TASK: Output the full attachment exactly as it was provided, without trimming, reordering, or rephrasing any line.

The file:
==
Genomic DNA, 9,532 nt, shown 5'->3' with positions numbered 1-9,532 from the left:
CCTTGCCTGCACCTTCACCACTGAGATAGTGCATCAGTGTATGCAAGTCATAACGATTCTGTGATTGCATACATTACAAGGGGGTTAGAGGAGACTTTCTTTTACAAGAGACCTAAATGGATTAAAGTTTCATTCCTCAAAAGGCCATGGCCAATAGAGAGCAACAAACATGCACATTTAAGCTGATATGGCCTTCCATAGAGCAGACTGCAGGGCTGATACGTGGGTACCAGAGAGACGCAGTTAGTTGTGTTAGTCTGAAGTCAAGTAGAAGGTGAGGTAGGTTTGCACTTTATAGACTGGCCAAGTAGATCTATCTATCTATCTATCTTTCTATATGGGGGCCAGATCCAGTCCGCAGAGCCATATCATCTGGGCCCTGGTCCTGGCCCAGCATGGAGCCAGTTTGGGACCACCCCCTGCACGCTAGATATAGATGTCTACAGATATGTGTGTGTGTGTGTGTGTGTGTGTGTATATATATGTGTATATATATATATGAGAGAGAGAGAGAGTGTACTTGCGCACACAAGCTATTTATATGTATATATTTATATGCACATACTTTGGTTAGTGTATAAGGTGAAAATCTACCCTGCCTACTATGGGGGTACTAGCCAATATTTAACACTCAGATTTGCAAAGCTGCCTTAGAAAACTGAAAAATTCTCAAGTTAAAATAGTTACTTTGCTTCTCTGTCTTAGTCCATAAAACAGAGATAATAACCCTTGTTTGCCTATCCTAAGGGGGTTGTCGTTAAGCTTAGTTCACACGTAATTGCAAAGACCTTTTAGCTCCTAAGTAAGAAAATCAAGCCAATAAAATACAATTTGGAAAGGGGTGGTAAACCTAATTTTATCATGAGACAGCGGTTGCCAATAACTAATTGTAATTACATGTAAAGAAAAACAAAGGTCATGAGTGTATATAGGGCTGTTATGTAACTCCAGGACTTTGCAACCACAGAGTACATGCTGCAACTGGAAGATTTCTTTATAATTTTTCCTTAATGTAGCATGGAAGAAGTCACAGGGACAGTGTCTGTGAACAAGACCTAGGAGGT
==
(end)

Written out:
Genomic DNA, 9,532 nt, shown 5'->3' with positions numbered 1-9,532 from the left:
CCTTGCCTGCACCTTCACCACTGAGATAGTGCATCAGTGTATGCAAGTCATAACGATTCTGTGATTGCATACATTACAAGGGGGTTAGAGGAGACTTTCTTTTACAAGAGACCTAAATGGATTAAAGTTTCATTCCTCAAAAGGCCATGGCCAATAGAGAGCAACAAACATGCACATTTAAGCTGATATGGCCTTCCATAGAGCAGACTGCAGGGCTGATACGTGGGTACCAGAGAGACGCAGTTAGTTGTGTTAGTCTGAAGTCAAGTAGAAGGTGAGGTAGGTTTGCACTTTATAGACTGGCCAAGTAGATCTATCTATCTATCTATCTTTCTATATGGGGGCCAGATCCAGTCCGCAGAGCCATATCATCTGGGCCCTGGTCCTGGCCCAGCATGGAGCCAGTTTGGGACCACCCCCTGCACGCTAGATATAGATGTCTACAGATATGTGTGTGTGTGTGTGTGTGTGTGTGTATATATATGTGTATATATATATATGAGAGAGAGAGAGAGTGTACTTGCGCACACAAGCTATTTATATGTATATATTTATATGCACATACTTTGGTTAGTGTATAAGGTGAAAATCTACCCTGCCTACTATGGGGGTACTAGCCAATATTTAACACTCAGATTTGCAAAGCTGCCTTAGAAAACTGAAAAATTCTCAAGTTAAAATAGTTACTTTGCTTCTCTGTCTTAGTCCATAAAACAGAGATAATAACCCTTGTTTGCCTATCCTAAGGGGGTTGTCGTTAAGCTTAGTTCACACGTAATTGCAAAGACCTTTTAGCTCCTAAGTAAGAAAATCAAGCCAATAAAATACAATTTGGAAAGGGGTGGTAAACCTAATTTTATCATGAGACAGCGGTTGCCAATAACTAATTGTAATTACATGTAAAGAAAAACAAAGGTCATGAGTGTATATAGGGCTGTTATGTAACTCCAGGACTTTGCAACCACAGAGTACATGCTGCAACTGGAAGATTTCTTTATAATTTTTCCTTAATGTAGCATGGAAGAAGTCACAGGGACAGTGTCTGTGAACAAGACCTAGGAGGT